The Arc’s National Center on Criminal Justice and Disability® is offering the Pathways to Justice® Training Program at an affordable cost to interested chapters of The Arc, public defenders, prosecutors, victim services organizations, and other criminal justice professionals. Some organizations already receive some level of support to provide criminal justice-related advocacy, training and services, while others are completely new to this area. Interested organizations can use the list below to explore potential funding streams to support conducting a Pathways to Justice training in their community, as well as various criminal justice-related initiatives. For more information, contact NCCJD’s Director, Leigh Ann Davis at LDavis@thearc.org.
State or Local Bar Associations
Most state bar associations, and some local bar associations, have a bar association foundation that provides grants for trainings on legal issues. Be sure to emphasize the Pathways to Justice attorney module and the benefit to the local legal community.
State or Local Developmental Disabilities Council
State Developmental Disabilities Councils often offer small grants for trainings and events to help people with intellectual and developmental disabilities. Be sure to look at what their requirements are and be mindful of the timeline required.
State Protection and Advocacy Organization
Your state Protection and Advocacy organization may have information on grant or other funding opportunities for training on disabilities.
Local Universities/Law Schools
Local universities and/or law schools may be interested in partnering to host training for their community’s law enforcement, attorneys, and victim services providers. Many law schools have criminal justice programs or disability rights programs that may be particularly interested. Universities may be able to provide funding, assist with providing CLE/CEU credits, and provide expertise on relevant issues. Some offer grants for general funds, which can be used for Pathways to Justice training or other needs.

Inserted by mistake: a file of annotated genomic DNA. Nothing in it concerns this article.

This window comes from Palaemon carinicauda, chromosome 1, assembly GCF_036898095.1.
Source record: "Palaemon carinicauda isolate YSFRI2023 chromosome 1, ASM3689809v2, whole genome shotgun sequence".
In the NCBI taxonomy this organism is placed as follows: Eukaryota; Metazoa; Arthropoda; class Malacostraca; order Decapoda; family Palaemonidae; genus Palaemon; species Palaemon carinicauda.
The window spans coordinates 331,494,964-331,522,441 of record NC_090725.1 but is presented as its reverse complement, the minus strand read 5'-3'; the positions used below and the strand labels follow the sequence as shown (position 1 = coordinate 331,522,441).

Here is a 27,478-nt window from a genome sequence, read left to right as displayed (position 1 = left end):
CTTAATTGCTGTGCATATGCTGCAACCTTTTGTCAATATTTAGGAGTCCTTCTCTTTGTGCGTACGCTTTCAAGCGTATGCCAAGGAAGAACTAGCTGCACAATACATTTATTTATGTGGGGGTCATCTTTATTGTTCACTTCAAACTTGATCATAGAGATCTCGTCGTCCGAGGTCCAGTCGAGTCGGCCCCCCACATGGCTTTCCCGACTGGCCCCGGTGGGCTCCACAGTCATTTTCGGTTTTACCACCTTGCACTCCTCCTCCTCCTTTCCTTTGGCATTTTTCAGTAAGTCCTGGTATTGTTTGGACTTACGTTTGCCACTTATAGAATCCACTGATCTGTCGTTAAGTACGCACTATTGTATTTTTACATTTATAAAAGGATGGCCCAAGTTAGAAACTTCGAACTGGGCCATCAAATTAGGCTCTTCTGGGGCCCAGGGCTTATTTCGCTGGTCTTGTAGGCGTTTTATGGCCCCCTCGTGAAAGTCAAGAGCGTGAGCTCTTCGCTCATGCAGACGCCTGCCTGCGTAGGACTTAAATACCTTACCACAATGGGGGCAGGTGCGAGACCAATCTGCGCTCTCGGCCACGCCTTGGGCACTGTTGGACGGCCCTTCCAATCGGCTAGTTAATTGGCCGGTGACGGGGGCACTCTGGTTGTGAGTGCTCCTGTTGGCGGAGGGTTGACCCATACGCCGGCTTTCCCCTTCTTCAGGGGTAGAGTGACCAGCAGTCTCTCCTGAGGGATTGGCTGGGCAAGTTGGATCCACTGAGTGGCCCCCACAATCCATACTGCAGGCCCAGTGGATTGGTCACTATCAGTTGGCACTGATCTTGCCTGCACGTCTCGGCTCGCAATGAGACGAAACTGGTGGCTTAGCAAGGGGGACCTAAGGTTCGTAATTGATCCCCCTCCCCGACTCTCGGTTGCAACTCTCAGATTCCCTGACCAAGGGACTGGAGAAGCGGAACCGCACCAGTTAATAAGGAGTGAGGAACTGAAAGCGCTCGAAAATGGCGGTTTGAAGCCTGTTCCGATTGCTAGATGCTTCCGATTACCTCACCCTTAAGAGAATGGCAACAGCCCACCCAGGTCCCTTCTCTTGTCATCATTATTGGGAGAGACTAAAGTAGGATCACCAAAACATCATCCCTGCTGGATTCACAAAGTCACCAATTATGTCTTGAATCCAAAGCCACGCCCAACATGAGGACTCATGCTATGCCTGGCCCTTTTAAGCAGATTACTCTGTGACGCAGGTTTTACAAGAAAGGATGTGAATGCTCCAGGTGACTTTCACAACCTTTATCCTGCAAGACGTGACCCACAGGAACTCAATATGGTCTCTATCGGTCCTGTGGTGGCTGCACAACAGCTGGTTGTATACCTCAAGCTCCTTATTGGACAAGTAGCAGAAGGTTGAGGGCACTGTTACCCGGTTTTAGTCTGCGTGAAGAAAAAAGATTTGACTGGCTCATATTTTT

Local law firms could be interested in sponsoring training. Find their pro bono or community outreach contact for information. Some law firms also have their own foundations to fund public interest initiatives.
Local Community Foundations
Each foundation will have its own restrictions about what it will fund, but it never hurts to check (especially because it would be great for you to be closer to community foundations in general, and the foundation staff may have suggestions about where else to look). You should look to see whether the foundation has ever funded anything related to disability or criminal justice before, whether the foundation will fund training, and what their timeline is for accepting proposals or letters of interest.
Download the PDF of Pathways to Justice®: Ideas for Funding here.